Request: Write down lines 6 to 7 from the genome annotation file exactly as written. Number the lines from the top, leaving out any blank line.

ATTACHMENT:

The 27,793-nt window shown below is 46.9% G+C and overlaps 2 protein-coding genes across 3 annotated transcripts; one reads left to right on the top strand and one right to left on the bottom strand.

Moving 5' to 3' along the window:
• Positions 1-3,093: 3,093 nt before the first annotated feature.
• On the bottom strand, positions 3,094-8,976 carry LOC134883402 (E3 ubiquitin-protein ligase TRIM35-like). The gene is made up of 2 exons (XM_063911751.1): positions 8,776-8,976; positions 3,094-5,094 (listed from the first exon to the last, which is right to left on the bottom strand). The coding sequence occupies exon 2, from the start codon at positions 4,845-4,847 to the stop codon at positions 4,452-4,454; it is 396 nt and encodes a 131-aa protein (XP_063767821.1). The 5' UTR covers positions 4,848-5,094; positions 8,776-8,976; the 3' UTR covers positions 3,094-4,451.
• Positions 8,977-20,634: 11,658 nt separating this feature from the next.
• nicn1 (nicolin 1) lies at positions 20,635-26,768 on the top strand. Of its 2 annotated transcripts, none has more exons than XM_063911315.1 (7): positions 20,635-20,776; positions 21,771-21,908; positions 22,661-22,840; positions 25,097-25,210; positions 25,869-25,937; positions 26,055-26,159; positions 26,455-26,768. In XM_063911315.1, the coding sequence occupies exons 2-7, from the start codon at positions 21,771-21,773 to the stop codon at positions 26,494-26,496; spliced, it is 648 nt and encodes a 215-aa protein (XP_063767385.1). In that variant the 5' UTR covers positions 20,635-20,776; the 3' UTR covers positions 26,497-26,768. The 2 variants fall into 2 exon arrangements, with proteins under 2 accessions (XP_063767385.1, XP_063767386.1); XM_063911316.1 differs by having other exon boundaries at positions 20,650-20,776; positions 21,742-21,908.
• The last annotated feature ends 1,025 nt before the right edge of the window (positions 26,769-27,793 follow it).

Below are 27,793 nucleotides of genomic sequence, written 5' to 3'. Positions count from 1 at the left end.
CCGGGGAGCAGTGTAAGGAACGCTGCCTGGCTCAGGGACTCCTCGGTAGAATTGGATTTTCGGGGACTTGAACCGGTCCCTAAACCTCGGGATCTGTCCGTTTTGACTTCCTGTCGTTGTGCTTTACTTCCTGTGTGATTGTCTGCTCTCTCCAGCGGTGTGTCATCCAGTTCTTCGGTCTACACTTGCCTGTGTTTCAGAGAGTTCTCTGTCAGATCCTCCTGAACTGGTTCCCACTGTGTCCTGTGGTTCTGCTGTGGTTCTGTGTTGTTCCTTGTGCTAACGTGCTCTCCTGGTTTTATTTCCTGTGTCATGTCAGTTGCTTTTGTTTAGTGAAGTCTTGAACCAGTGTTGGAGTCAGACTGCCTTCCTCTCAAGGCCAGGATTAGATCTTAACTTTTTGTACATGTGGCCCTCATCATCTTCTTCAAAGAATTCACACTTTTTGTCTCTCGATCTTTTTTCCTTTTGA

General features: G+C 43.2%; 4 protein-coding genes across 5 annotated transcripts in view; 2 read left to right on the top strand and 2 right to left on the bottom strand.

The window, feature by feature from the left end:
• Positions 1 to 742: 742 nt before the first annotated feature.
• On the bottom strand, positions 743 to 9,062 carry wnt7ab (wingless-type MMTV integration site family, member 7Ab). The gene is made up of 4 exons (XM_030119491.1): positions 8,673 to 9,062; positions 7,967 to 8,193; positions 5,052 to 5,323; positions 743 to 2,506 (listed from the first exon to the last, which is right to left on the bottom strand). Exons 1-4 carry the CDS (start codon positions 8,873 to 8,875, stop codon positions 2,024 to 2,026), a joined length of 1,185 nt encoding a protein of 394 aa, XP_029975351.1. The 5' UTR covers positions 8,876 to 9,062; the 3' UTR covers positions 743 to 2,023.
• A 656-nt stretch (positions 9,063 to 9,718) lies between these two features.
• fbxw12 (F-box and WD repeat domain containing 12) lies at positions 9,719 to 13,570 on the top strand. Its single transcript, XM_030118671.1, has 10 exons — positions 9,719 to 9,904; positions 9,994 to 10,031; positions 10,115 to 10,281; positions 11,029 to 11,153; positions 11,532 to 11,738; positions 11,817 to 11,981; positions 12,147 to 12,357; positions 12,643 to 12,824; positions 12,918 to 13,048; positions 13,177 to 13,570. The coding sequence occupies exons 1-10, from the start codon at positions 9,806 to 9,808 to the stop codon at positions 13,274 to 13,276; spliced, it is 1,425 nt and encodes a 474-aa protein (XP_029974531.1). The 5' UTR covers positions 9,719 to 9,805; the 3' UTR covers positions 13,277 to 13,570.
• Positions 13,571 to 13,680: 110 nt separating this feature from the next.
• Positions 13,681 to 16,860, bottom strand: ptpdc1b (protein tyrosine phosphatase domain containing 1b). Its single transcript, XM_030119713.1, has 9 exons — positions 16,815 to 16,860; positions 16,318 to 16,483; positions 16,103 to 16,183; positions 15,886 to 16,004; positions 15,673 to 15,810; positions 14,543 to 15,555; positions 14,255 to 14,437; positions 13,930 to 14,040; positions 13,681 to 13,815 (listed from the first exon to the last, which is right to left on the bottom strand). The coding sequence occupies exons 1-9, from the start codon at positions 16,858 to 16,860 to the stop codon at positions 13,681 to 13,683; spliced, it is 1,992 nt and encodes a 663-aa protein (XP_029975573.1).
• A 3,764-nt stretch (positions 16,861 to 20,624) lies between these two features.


• nicn1 (nicolin 1) lies at positions 20,635-26,768 on the top strand. Of its 2 annotated transcripts, none has more exons than XM_063911315.1 (7): positions 20,635-20,776; positions 21,771-21,908; positions 22,661-22,840; positions 25,097-25,210; positions 25,869-25,937; positions 26,055-26,159; positions 26,455-26,768. In XM_063911315.1, the coding sequence occupies exons 2-7, from the start codon at positions 21,771-21,773 to the stop codon at positions 26,494-26,496; spliced, it is 648 nt and encodes a 215-aa protein (XP_063767385.1). In that variant the 5' UTR covers positions 20,635-20,776; the 3' UTR covers positions 26,497-26,768. The 2 variants fall into 2 exon arrangements, with proteins under 2 accessions (XP_063767385.1, XP_063767386.1); XM_063911316.1 differs by having other exon boundaries at positions 20,650-20,776; positions 21,742-21,908.
• The last annotated feature ends 1,025 nt before the right edge of the window (positions 26,769-27,793 follow it).